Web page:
28 September 2009

Its George W. Bush's Fault

In today's Guardian Hans Joachim Shellnhuber, a German climate scientist and advisor to Angela Merkel, gives a sobering view of the upcoming Copenhagen climate conference:
Professor John Schellnhuber, of the Potsdam Institute for Climate Impact Research in Germany, said the US was "climate illiterate" and that the rest of the world may be forced to agree a new deal without it.

"Nobody should dream of the possibility that numbers and targets for countries will be sealed in Copenhagen," said Schellnhuber, one of the world's foremost climate scientists. "If the US doesn't move then nothing will happen."

He added: "The US in a sense is climate illiterate. It is a deeper problem in the US, if you look at global polls about what the public knows about climate change. Even in Brazil and China, you have more people who know the problem, who think that deep cuts in emissions are needed."

He predicted that it could be several years before the US would be willing to take on carbon cuts that were ambitious enough to persuade countries such as China to set targets of their own. At UN talks last week, China and India made small steps forward on this issue, but Obama was unable to do the same.

"The political chances seem very slim that something will happen in Copenhagen and even in the years after," he said. "Maybe in the conferences following Copenhagen some countries – including China and the EU – whatever the US does, will say: we go ahead now. Why can't we save the world without the US? Why should that not happen?"

The US has by some distance the largest carbon emissions per capita in the world, and any deal without it would be significantly less effective at curbing global temperature rise.

Speaking on the fringes of a climate science conference at Oxford University today, Schellnhuber said the former US president, George Bush, was to blame for a decade of inaction on climate change, and that many in the Republican party and the wider US population still did not understand the need to act. European nations and others have been waiting for President Obama to engage with the issue in a way that Bush refused to.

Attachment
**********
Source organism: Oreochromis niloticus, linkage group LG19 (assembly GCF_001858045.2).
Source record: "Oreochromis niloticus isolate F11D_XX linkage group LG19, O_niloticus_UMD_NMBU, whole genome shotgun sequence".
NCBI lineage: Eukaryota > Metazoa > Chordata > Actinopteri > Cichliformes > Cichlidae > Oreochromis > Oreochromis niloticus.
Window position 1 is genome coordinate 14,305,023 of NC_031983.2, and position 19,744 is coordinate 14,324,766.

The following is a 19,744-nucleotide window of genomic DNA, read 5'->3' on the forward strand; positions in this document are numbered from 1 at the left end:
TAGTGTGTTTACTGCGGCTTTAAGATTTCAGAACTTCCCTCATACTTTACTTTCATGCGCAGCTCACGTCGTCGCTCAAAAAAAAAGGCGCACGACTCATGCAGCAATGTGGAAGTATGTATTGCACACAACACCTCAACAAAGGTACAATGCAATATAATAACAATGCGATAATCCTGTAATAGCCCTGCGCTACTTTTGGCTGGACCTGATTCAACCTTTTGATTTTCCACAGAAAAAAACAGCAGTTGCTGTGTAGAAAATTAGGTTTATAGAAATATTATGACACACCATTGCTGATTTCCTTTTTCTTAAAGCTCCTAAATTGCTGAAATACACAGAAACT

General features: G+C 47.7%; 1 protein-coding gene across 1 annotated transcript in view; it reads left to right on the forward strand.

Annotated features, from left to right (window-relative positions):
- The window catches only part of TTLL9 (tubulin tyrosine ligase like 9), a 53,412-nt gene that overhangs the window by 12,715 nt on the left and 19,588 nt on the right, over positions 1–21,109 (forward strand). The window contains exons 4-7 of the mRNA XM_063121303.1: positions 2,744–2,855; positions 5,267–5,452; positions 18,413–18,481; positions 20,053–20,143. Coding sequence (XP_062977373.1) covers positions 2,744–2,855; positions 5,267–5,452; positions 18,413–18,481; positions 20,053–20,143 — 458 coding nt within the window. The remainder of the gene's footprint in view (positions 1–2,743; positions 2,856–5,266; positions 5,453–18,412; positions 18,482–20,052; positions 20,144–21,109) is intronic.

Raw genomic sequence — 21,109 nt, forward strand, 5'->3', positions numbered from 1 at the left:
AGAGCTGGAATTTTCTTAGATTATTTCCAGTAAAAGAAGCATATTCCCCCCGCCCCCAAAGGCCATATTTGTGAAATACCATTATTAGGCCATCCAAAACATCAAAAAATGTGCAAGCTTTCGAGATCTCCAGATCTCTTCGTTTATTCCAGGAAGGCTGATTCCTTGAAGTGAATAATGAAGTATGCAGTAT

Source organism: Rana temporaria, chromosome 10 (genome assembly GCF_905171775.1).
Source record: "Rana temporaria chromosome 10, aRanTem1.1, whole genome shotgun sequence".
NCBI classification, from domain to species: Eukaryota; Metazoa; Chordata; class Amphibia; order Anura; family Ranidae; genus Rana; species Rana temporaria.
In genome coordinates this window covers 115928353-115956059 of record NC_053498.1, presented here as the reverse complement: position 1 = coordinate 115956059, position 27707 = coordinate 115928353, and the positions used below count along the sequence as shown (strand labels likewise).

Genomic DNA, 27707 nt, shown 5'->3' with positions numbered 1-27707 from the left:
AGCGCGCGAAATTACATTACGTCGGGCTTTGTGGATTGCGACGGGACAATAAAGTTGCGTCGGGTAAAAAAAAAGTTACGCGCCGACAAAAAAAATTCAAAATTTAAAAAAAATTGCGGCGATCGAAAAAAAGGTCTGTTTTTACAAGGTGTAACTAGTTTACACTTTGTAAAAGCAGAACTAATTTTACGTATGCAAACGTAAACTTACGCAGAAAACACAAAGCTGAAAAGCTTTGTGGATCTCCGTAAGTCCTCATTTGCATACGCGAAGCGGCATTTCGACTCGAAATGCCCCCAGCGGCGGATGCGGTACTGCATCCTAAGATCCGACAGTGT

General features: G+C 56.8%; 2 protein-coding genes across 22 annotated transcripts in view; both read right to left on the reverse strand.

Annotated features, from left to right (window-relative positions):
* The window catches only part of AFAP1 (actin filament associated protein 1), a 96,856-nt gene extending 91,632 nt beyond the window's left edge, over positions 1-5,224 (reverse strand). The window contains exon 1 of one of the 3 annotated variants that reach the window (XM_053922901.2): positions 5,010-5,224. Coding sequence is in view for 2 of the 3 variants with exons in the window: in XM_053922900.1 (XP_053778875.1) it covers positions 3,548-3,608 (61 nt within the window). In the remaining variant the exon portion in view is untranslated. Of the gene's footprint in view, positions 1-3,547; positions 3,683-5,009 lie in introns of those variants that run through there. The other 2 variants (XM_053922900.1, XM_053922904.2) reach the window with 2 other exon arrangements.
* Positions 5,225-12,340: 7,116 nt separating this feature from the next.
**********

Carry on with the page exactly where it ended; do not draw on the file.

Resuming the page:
15 comments:

Not Whitey Bulger said...

Angela Merkel, that paragon of climate change virtue:

http://www.spiegel.de/international/europe/0,1518,528505,00.html

How do you know a European politician is lying when talking about climate change?

You know the punchline.

Felipe said...

The US has been the main broker of western peace and prosperity over the last century. Europe chose inaction until it was too late in WWII (and looking closer, ever since). The US is the main driver of world economy (not to say science and technology). This is a rather simplistic view, but the point is: it is not from today that Europe is paying the price of letting others decide for them

bernie said...

Roger:
Are you endorsing Professor Schellnhuber's rather sweeping and unsubstantiated statements?

Ayrdale said...

"The US has by some distance the largest carbon emissions per capita in the world, and any deal without it would be significantly less effective at curbing global temperature rise."

I thought China had overtaken the USA quite some time ago...

I draw this to your attention too, although by know I'm sure you must be aware of it...

"The second image below is, in my opinion, one of the most disquieting images ever presented at Climate Audit..."
http://www.climateaudit.org/?p=7168

rantanplan said...

@Arydale
he is talking about per capita emissions.
In 2006 the US emitted 19t p.c., China only 4

please get the facts straight before posting.

http://en.wikipedia.org/wiki/List_of_countries_by_carbon_dioxide_emissions_per_capita

Will Howard said...

Although I opposed Pres. Bush's stance on carbon emissions policy, I get a bit tired of the habit of continuing to blame Dubya for the US's actions (or lack thereof) on this issue, when the Obama Admin. and the Democrats have had plenty of time to put their own policies into action.

Someone needs to tell Prof. Schellnhuber, with all due respect, that George W. Bush is not president any more, and that the Republican Party is a minority party in both houses of Congress. He seems to be unaware that cap & trade legislation in the US House of Representatives passed by *one* vote, in a legislative chamber where Pres. Obama's Democratic Party holds a 37-seat majority. The readers (and presumably Prof. Schellnhuber) can do the arithmetic.

Scott said...

Interesting choice of words here...